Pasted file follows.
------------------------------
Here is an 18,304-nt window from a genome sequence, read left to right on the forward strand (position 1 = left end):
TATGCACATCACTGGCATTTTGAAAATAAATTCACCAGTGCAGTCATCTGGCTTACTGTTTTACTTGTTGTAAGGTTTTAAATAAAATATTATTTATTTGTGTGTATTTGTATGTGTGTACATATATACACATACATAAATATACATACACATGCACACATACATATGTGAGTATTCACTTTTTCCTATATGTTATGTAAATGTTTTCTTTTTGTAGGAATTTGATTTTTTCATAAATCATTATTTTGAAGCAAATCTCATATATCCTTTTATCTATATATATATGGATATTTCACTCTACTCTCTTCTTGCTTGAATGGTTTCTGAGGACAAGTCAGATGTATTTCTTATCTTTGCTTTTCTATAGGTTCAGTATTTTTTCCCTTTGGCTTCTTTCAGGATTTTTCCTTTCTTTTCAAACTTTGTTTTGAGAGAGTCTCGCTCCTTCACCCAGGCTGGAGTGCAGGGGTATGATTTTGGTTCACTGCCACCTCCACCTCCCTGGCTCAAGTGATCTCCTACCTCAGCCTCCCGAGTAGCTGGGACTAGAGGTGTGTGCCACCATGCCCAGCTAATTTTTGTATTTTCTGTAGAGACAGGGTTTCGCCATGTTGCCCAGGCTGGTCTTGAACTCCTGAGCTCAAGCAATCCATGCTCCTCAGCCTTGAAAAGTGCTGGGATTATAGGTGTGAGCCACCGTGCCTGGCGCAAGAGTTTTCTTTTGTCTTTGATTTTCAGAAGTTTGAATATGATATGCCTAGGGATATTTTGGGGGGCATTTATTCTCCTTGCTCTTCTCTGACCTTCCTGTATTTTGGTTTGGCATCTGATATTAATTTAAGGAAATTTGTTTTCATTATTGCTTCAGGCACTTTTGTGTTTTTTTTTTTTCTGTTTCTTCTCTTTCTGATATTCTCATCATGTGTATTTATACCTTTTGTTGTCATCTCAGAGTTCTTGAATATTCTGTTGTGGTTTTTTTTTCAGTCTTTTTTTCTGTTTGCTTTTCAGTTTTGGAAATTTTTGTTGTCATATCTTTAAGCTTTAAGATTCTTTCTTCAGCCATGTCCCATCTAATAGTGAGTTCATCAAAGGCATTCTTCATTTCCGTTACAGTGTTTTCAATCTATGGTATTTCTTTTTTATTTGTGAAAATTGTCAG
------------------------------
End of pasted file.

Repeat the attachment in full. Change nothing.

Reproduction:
Here is an 18,304-nt window from a genome sequence, read left to right on the forward strand (position 1 = left end):
TATGCACATCACTGGCATTTTGAAAATAAATTCACCAGTGCAGTCATCTGGCTTACTGTTTTACTTGTTGTAAGGTTTTAAATAAAATATTATTTATTTGTGTGTATTTGTATGTGTGTACATATATACACATACATAAATATACATACACATGCACACATACATATGTGAGTATTCACTTTTTCCTATATGTTATGTAAATGTTTTCTTTTTGTAGGAATTTGATTTTTTCATAAATCATTATTTTGAAGCAAATCTCATATATCCTTTTATCTATATATATATGGATATTTCACTCTACTCTCTTCTTGCTTGAATGGTTTCTGAGGACAAGTCAGATGTATTTCTTATCTTTGCTTTTCTATAGGTTCAGTATTTTTTCCCTTTGGCTTCTTTCAGGATTTTTCCTTTCTTTTCAAACTTTGTTTTGAGAGAGTCTCGCTCCTTCACCCAGGCTGGAGTGCAGGGGTATGATTTTGGTTCACTGCCACCTCCACCTCCCTGGCTCAAGTGATCTCCTACCTCAGCCTCCCGAGTAGCTGGGACTAGAGGTGTGTGCCACCATGCCCAGCTAATTTTTGTATTTTCTGTAGAGACAGGGTTTCGCCATGTTGCCCAGGCTGGTCTTGAACTCCTGAGCTCAAGCAATCCATGCTCCTCAGCCTTGAAAAGTGCTGGGATTATAGGTGTGAGCCACCGTGCCTGGCGCAAGAGTTTTCTTTTGTCTTTGATTTTCAGAAGTTTGAATATGATATGCCTAGGGATATTTTGGGGGGCATTTATTCTCCTTGCTCTTCTCTGACCTTCCTGTATTTTGGTTTGGCATCTGATATTAATTTAAGGAAATTTGTTTTCATTATTGCTTCAGGCACTTTTGTGTTTTTTTTTTTTCTGTTTCTTCTCTTTCTGATATTCTCATCATGTGTATTTATACCTTTTGTTGTCATCTCAGAGTTCTTGAATATTCTGTTGTGGTTTTTTTTTCAGTCTTTTTTTCTGTTTGCTTTTCAGTTTTGGAAATTTTTGTTGTCATATCTTTAAGCTTTAAGATTCTTTCTTCAGCCATGTCCCATCTAATAGTGAGTTCATCAAAGGCATTCTTCATTTCCGTTACAGTGTTTTCAATCTATGGTATTTCTTTTTTATTTGTGAAAATTGTCAG